A year ago in Charlottesville, neo-Nazis, Ku Klux Klansmen and other members of hate groups marched through the University of Virginia campus shouting anti-Semitic slogans, then fought with counter-protesters in the city streets. Not Donald Trump, not Barack Obama.
Asked by a reporter about the book on Saturday at his club in Bedminster, New Jersey, the President held a hand to his mouth, as if to whisper, and said: "Lowlife". Over the past year, from his perch in the White House, he's repeatedly questioned the intelligence of prominent black figures, including Rep. Maxine Waters, D-Calif., basketball star LeBron James and CNN anchor Don Lemon, whom he called "the dumbest man on television".
Counterprotester Heather Heyer was killed after a white supremacist rammed his auto into a group of counterprotesters. Indeed, racial divisiveness (e.g., picking fights with African American athletes, calling African Americans "low IQ", referring to mostly nonwhite countries as "shitholes", equating innocent "dreamers" with MS-13 gang members, trying to take away funding from cities that do not spend public-safety dollars rounding up and detaining illegal immigrants who haven't committed serious crimes, the Muslim ban) is central to Trump's presidency. The rally, named "Unite the Right", turned violent when it was met with counterprotesters, which resulted in the death of 32-year-old Heather Heyer, who was killed by a 20-year-old neo-Nazi after he drove his vehicle into the crowd.
Organized by Unite the Right - the same network that called last year's protest in Charlottesville, Virginia - Sunday's rally will once again see the extremists stand face-to-face with anti-fascists, who are staging a counter protest.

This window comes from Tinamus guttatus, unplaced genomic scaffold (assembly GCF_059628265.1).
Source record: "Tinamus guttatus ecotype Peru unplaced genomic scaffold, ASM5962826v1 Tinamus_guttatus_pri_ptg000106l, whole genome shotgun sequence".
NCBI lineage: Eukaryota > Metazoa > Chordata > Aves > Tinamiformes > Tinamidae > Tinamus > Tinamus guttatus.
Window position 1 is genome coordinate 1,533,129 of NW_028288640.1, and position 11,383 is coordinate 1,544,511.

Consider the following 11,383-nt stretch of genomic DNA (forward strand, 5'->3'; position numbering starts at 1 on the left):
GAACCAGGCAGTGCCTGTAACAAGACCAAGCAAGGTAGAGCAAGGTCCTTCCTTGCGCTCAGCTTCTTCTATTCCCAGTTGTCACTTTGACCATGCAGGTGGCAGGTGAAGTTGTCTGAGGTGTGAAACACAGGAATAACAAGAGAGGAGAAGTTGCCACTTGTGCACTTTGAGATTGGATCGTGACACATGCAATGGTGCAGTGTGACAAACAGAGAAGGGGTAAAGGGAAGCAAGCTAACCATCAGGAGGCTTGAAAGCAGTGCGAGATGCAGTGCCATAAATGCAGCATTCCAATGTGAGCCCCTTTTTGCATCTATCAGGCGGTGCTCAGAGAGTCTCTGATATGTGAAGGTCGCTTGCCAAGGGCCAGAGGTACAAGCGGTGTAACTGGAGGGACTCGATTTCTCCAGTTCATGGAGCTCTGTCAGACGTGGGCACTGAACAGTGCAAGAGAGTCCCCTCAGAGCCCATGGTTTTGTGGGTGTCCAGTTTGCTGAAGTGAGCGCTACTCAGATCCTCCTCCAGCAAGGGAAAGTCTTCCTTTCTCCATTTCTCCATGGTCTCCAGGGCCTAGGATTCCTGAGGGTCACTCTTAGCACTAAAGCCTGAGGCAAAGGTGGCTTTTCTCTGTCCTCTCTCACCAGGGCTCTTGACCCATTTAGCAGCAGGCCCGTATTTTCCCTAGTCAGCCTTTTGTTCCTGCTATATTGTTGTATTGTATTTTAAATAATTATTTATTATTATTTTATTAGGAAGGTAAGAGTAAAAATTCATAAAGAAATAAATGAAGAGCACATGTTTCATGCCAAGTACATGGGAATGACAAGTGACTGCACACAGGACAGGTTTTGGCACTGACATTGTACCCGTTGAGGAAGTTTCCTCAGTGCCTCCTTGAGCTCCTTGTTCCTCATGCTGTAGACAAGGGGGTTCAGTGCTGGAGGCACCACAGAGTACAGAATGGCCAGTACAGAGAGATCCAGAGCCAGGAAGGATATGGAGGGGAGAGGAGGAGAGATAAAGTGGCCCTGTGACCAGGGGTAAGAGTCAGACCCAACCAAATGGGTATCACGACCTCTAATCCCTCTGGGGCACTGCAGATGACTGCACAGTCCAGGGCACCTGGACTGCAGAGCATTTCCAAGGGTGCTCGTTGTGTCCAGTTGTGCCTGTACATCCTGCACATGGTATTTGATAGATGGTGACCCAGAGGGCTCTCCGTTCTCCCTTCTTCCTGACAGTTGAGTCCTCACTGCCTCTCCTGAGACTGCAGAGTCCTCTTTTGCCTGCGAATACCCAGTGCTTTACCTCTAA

"Racism is evil. And those who cause violence in its name are criminals and thugs, including the KKK, neo-Nazis, white supremacists, and other hate groups that are repugnant to everything we hold dear as Americans", Trump said.
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"We were just taking the streets", he said.
Trump unleashed a furious backlash a year ago when he engaged in jaw-dropping moral equivalence, saying there were "very fine people, on both sides" (meaning both Nazi sympathizers and anti-Nazi protesters) and later claiming there was "blame on both sides".
After that press conference, the outrage at Trump from both sides of the aisle intensified.
Corporate executives pulled out of two White House business advisory panels as they attempted to distance themselves from Trump.
Trump says his harsh language is aimed at gang members and unsafe criminals. Republicans report little connection: only 18 percent of Republicans say the way that the president handles race relations matters a lot to how they evaluate him.